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Adagio Teas
   Features  >  NY Theater Reviews

at the Shubert


  Jayne Atkinson and Angela Lansbury/Ph: Robert J. Saferstein

Angela Lansbury is so enchanting in Blithe Spirit, she not only steals the show but walks off with the title. The "spirit" in question is meant to be Elvira (Christine Ebersole ), the spoiled, fractious late wife of novelist Charles Condomine (Rupert Everett), whom Madame Aracati (Lansbury at her loopiest) happens to conjure in the course of a demo seance that Charles has set up to further his research. The little interpretive dances that Lansbury improvises as warm-ups are so adorable, they're reason enough to see this competent, if not always transporting production.

Everett is perfectly cast as Condomine: unflaggingly debonair, yet childishly petulant in the manner of men of that era and class. He's a good match for Peter Davison's gorgeous drawing-room set, which would seem to suggest either that Condomine is to the manner born or that his writing career is going swimmingly. However, he's not well served by the choice of mates, past and present.

As current spouse Ruth, Jayne Atkinson gives the game away too quickly. Ruth is meant to be one of those self-styled muse/handmaidens whose solicitous overtures cloak a need to control. She's a crypto-martinet, dead set on concealing what lurks beneath the velvet glove. This Ruth, however, rides Charles from the get-go. She's so schoolmarmish and stodgy, you half-wonder how he happened to marry his governess.

The deceased Elvira is Ruth's opposite: lovely, flighty, unrepentantly hedonistic. Ebersole is a bit too earth-bound to carry off the role, and the illusion is not helped by her accent, which hovers, honkingly, midway across the Atlantic. Trying to play up Elvira's ghostliness, costume designer Martin Pakledinaz has draped Ebersole in a diaphanous chiffon gown that fully covers her hands - the visual equivalent of applying a mute. How is she supposed to express herself fully without the use of gesture? Ebersole is at her best when she's truly disembodied - during the entr'actes, when her recorded voice, singing sentimental standards, accompanies music-hall-style title cards.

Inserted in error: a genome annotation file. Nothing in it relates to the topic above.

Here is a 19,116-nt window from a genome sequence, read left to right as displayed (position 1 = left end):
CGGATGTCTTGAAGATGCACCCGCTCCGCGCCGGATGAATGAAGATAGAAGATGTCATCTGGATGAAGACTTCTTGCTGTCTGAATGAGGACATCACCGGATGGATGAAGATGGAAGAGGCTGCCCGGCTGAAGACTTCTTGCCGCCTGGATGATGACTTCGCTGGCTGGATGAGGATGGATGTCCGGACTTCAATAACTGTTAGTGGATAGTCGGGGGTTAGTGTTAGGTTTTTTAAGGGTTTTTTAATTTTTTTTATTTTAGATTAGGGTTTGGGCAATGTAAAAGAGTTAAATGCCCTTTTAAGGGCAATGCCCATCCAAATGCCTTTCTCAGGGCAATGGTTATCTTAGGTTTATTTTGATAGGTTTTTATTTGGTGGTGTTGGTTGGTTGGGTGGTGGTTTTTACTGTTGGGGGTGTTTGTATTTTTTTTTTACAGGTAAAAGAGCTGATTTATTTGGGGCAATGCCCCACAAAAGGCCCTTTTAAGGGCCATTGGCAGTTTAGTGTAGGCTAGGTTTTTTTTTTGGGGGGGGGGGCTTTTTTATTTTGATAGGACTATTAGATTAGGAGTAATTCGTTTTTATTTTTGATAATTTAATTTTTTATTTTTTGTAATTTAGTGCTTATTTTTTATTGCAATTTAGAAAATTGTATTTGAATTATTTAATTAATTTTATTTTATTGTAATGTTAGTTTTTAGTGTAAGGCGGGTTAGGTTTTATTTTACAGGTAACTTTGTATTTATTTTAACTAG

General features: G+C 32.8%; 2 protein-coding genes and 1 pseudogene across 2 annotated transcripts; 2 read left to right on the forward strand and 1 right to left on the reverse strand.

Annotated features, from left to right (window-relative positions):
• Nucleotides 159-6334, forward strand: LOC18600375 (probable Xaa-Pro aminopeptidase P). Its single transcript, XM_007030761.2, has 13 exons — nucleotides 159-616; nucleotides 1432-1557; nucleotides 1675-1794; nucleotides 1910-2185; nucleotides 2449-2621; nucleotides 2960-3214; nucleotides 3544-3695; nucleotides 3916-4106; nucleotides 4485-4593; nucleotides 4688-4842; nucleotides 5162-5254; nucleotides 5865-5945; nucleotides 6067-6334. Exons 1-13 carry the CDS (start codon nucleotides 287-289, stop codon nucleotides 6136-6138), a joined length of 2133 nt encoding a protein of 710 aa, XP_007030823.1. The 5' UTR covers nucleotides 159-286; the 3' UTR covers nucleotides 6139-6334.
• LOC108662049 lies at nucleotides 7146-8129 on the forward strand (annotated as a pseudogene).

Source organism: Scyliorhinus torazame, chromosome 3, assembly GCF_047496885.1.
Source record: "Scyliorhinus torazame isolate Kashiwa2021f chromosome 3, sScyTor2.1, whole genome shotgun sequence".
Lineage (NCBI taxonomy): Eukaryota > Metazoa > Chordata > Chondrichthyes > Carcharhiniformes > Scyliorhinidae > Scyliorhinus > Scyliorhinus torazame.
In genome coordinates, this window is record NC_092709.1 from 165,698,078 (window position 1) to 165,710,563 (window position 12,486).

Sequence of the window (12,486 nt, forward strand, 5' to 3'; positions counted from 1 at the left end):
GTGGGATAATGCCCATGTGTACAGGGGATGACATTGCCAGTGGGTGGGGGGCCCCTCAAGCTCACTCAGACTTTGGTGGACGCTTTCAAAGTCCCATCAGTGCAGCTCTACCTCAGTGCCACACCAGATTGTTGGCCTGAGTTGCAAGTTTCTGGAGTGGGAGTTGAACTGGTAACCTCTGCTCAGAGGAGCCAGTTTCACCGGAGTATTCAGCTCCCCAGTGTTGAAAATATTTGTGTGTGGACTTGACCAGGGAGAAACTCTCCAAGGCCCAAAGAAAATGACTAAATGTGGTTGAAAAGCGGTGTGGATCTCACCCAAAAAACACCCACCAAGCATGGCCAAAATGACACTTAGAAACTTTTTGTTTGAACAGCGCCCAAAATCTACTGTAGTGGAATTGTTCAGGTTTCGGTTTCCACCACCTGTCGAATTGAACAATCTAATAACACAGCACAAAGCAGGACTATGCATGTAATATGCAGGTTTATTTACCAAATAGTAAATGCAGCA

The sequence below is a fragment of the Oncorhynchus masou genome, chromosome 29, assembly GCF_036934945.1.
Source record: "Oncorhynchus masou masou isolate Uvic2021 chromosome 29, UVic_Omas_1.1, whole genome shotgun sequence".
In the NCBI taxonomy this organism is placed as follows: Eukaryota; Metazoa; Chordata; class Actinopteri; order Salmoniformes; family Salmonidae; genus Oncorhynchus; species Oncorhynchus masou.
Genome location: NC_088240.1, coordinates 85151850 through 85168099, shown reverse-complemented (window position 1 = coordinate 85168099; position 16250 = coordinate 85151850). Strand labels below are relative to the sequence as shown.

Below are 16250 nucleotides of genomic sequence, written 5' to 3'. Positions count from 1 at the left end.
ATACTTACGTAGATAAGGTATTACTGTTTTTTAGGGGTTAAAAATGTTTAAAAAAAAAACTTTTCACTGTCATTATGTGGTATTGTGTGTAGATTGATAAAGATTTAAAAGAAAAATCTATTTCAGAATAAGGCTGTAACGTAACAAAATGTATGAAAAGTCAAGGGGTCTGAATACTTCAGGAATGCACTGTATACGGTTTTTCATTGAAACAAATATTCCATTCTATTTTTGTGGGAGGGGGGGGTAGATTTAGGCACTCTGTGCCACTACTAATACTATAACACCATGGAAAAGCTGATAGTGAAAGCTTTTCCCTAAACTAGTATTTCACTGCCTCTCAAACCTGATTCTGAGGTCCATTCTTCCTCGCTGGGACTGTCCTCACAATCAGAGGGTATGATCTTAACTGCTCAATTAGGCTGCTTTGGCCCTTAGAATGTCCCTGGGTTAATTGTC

Young Susan Louise O'Connor is quite the little scene-stealer as the Condomines' gawky maid-in-training -she even manages a levitation of sorts, when wrestling with an uncooperative tea-tray. Seeing her shine, one can't help recalling a certain maid who went toe to toe with Charles Boyer and Ingrid Bergman in the 1944 movie Gaslight - Lansbury's inaugural film role, which earned her an Oscar nomination at age 19.

Exuding the can-do attitude of a dyed-in-the-wool Girl Guide, sniffing after specters like a rabid bloodhound, going all orgasmic at the slightest sign of a manifestation, Lansbury proves that she has still got it - the vitality that shoots sparks across the footlights. She seems to be having the time of her life. It seems safe to predict that you will, too.


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